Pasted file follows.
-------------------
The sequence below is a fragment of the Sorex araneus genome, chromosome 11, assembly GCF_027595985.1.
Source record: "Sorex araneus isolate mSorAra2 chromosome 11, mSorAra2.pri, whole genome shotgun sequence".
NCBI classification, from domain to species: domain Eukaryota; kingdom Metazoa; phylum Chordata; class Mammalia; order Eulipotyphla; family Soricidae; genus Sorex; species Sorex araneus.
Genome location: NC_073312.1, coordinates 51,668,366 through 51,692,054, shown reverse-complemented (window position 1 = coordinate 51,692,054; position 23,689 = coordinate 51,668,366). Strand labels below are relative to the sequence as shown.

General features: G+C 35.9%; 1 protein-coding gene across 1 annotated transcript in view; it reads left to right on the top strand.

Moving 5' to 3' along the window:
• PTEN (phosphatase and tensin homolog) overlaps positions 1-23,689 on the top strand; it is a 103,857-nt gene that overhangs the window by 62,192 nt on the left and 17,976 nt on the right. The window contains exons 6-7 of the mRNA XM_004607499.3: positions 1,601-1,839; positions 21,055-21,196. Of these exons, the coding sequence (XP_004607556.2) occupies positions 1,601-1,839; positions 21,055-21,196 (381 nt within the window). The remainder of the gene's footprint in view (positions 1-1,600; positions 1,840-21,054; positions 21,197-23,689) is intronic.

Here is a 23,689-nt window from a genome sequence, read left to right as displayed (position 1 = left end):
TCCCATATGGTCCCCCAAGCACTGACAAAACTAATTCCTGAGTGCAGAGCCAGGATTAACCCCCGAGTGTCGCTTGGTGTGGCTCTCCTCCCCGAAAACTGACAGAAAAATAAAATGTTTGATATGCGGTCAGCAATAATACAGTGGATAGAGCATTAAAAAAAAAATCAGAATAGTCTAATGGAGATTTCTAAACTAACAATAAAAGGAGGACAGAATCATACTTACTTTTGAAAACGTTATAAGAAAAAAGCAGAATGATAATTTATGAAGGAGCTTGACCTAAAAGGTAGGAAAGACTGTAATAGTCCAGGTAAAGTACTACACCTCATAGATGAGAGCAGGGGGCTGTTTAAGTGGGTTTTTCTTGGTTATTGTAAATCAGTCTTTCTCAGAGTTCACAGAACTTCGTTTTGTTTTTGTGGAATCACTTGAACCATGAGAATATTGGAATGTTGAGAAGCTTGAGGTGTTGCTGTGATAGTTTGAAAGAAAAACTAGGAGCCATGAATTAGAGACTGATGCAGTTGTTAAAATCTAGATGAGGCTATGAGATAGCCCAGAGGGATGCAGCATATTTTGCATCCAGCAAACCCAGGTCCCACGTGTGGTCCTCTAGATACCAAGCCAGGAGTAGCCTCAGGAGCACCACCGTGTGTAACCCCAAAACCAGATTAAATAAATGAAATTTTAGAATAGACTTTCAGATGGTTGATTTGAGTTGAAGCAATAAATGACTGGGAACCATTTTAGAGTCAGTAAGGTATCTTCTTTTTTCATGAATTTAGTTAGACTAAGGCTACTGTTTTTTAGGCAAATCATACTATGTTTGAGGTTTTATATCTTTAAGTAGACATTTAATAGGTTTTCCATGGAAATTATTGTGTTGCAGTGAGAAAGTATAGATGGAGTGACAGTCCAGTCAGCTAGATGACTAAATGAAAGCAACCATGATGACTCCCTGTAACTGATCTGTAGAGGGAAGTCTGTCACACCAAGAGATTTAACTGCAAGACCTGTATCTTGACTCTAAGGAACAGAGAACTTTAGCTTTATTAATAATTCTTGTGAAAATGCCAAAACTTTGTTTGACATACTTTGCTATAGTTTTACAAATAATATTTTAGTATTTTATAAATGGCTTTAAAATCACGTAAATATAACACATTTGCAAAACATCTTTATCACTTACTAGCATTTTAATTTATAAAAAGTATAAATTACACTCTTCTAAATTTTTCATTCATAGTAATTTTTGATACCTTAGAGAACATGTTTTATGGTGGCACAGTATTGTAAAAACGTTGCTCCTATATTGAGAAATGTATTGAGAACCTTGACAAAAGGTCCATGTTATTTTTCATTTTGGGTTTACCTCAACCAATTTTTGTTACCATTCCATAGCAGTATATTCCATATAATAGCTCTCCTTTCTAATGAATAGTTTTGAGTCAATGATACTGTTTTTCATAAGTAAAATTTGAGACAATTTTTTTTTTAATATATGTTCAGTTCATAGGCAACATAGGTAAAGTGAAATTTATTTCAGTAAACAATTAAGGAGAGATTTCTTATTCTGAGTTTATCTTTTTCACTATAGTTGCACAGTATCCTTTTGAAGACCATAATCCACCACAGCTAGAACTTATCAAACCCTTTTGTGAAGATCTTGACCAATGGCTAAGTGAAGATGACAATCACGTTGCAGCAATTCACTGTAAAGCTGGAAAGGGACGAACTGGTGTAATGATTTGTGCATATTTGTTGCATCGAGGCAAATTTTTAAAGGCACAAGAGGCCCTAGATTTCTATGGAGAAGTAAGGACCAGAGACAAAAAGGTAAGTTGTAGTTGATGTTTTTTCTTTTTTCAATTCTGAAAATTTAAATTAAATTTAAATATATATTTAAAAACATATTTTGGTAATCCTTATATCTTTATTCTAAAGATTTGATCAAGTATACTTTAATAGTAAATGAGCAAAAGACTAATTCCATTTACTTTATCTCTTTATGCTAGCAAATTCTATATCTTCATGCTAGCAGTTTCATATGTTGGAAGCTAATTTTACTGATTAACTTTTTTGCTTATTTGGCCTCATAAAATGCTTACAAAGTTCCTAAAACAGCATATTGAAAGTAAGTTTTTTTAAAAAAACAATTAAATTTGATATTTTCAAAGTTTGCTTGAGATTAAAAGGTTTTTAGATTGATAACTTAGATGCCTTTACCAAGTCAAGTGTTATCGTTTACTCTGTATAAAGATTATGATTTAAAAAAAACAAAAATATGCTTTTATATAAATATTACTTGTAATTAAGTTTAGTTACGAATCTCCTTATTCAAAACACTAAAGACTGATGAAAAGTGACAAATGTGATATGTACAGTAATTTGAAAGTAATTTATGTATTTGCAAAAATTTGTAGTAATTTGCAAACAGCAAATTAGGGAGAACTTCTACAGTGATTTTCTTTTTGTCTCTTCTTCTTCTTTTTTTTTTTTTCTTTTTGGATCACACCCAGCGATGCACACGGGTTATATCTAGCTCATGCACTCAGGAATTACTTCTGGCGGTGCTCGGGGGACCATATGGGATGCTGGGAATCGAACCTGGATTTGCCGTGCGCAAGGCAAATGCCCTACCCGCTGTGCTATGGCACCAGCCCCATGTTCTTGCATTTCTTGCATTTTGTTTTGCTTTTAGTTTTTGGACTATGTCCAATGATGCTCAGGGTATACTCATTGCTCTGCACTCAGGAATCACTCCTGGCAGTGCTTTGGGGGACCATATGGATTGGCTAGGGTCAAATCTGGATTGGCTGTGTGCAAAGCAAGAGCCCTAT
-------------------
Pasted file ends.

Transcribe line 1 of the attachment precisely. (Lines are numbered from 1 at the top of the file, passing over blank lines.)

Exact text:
The sequence below is a fragment of the Sorex araneus genome, chromosome 11, assembly GCF_027595985.1.